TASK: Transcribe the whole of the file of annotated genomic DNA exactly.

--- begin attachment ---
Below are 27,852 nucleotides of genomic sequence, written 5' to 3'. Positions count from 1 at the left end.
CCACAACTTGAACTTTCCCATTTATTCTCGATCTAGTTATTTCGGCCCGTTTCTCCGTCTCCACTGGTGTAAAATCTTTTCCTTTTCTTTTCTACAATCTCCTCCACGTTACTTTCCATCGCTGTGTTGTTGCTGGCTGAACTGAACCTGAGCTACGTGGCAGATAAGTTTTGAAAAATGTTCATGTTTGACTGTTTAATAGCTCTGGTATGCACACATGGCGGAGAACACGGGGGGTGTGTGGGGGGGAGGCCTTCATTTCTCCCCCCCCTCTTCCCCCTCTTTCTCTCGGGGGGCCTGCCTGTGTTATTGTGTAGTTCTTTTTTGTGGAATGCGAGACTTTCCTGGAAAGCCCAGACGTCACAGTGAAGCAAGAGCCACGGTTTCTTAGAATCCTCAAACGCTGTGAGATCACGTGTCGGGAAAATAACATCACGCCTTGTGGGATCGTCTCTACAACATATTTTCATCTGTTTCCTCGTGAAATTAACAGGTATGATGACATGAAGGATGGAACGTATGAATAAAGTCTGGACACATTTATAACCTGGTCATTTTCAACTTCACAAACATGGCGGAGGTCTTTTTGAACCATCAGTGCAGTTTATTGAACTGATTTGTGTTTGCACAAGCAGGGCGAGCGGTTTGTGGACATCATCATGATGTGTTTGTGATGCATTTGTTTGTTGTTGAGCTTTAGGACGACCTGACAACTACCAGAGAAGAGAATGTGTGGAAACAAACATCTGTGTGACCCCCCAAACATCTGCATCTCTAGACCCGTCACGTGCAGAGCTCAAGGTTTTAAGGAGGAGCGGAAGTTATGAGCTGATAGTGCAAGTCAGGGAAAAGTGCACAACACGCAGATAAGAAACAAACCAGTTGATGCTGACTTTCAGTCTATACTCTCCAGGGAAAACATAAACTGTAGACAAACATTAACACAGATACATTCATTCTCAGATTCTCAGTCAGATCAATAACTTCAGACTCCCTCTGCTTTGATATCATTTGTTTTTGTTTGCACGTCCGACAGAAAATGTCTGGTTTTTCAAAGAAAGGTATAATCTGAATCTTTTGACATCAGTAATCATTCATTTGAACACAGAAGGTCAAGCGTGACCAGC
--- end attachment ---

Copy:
Below are 27,852 nucleotides of genomic sequence, written 5' to 3'. Positions count from 1 at the left end.
CCACAACTTGAACTTTCCCATTTATTCTCGATCTAGTTATTTCGGCCCGTTTCTCCGTCTCCACTGGTGTAAAATCTTTTCCTTTTCTTTTCTACAATCTCCTCCACGTTACTTTCCATCGCTGTGTTGTTGCTGGCTGAACTGAACCTGAGCTACGTGGCAGATAAGTTTTGAAAAATGTTCATGTTTGACTGTTTAATAGCTCTGGTATGCACACATGGCGGAGAACACGGGGGGTGTGTGGGGGGGAGGCCTTCATTTCTCCCCCCCCTCTTCCCCCTCTTTCTCTCGGGGGGCCTGCCTGTGTTATTGTGTAGTTCTTTTTTGTGGAATGCGAGACTTTCCTGGAAAGCCCAGACGTCACAGTGAAGCAAGAGCCACGGTTTCTTAGAATCCTCAAACGCTGTGAGATCACGTGTCGGGAAAATAACATCACGCCTTGTGGGATCGTCTCTACAACATATTTTCATCTGTTTCCTCGTGAAATTAACAGGTATGATGACATGAAGGATGGAACGTATGAATAAAGTCTGGACACATTTATAACCTGGTCATTTTCAACTTCACAAACATGGCGGAGGTCTTTTTGAACCATCAGTGCAGTTTATTGAACTGATTTGTGTTTGCACAAGCAGGGCGAGCGGTTTGTGGACATCATCATGATGTGTTTGTGATGCATTTGTTTGTTGTTGAGCTTTAGGACGACCTGACAACTACCAGAGAAGAGAATGTGTGGAAACAAACATCTGTGTGACCCCCCAAACATCTGCATCTCTAGACCCGTCACGTGCAGAGCTCAAGGTTTTAAGGAGGAGCGGAAGTTATGAGCTGATAGTGCAAGTCAGGGAAAAGTGCACAACACGCAGATAAGAAACAAACCAGTTGATGCTGACTTTCAGTCTATACTCTCCAGGGAAAACATAAACTGTAGACAAACATTAACACAGATACATTCATTCTCAGATTCTCAGTCAGATCAATAACTTCAGACTCCCTCTGCTTTGATATCATTTGTTTTTGTTTGCACGTCCGACAGAAAATGTCTGGTTTTTCAAAGAAAGGTATAATCTGAATCTTTTGACATCAGTAATCATTCATTTGAACACAGAAGGTCAAGCGTGACCAGC